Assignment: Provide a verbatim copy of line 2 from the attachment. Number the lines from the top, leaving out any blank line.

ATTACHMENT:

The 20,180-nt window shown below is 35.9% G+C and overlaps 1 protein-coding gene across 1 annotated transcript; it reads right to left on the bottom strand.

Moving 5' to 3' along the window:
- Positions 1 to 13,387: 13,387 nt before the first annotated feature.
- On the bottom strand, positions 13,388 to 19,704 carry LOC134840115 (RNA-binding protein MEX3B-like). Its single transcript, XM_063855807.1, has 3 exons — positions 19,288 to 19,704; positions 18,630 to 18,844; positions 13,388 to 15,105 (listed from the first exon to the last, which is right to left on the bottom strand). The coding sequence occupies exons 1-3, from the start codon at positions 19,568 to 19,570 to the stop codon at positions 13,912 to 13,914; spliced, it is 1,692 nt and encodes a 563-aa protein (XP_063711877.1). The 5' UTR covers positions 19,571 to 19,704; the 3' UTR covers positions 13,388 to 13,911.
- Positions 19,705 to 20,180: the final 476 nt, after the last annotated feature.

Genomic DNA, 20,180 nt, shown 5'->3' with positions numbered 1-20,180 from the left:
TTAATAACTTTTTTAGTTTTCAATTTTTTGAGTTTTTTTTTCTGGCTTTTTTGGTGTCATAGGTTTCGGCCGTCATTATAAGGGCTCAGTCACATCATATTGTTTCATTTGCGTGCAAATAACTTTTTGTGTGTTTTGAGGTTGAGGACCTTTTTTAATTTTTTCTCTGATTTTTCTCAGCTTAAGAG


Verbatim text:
Moving 5' to 3' along the window: